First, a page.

Hospira LifeCare Infusion Pumps Could Be Hacked: FDA Warns

Some Hospira infusion pumps have a security vulnerability that could allow a hacker to gain control of the drug dosage delivered by the device, potentially causing serious harm or death for the user, federal health officials warn. 

The FDA issued a safety communication for the Hospira LifeCare PCA3 and PCA5 infusion pump systems on May 13, warning that someone could, theoretically, take control of these devices, which release therapeutic drugs or anesthetics into patients’ bodies.

To date, there have been no incidents involving the pumps being hacked. However, the FDA warns that data recently released about the vulnerabilities could provide hackers with the information they need to take control of the computerized drug pumps, which are designed to be programmed through a wireless network or via a Ethernet connection.

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“An independent researcher has released information about these vulnerabilities, including software codes, which, if exploited, could allow an unauthorized user to interfere with the pump’s functioning,” the FDA warning indicates. “An unauthorized user with malicious intent could access the pump remotely and modify the dosage it delivers, which could lead to over- or under-infusion of critical therapies.”

This is not the first time there has been concern over the possibility that someone could take control of a computerized infusion pump.

Concerns regarding insulin pump security problems were first raised in August 2011, at the Black Hat security conference in Las Vegas. That was followed by a demonstration in 2012 by a McAfee, Inc. research architect, who showed attendees at the RSA security conference how hackers could remotely access some pumps from up to 300 feet away.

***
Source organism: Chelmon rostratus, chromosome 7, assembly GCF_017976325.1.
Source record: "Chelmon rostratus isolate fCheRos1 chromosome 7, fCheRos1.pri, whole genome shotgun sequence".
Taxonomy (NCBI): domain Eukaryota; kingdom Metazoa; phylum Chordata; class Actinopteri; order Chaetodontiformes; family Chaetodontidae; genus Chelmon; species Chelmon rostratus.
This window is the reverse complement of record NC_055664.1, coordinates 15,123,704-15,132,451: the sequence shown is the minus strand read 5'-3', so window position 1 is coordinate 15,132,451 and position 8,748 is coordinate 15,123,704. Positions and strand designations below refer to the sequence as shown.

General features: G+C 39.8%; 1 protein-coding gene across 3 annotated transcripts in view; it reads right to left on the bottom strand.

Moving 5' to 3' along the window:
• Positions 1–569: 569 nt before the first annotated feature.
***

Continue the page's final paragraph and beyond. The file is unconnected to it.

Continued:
The problems were first highlighted by Jerome Radcliffe, another McAfee employee, who has since worked with the Department of Homeland Security and the Computer Emergency Response Team (CERT) to push insulin pump vendors to address the problem seriously.

The FDA has issued a number of recommendations to health care facilities which the agency’s investigators believe can reduce the risk of unauthorized access to the devices. The recommendations include:

  • Following the system security recommendations from a recently released advisory by the Industrial Control Systems Cyber Emergency Response Team (ICS-CERT).
  • Performing a risk assessment of the clinical use of the infusion pumps to determine whether to maintain whether wireless connectivity is needed.
  • Follow good cybersecurity practices for medical devices issued by the FDA in June 2013, including restrictions on unauthorized access, making sure firewall and antivirus software are up-to-date, and monitoring networks for unauthorized activity.

The FDA also notes that an upcoming letter from Hospira to its customers will include more risk mitigation strategies. The agency says the vulnerabilities are currently under investigation by the FDA, Hospira and the Department of Homeland Security.

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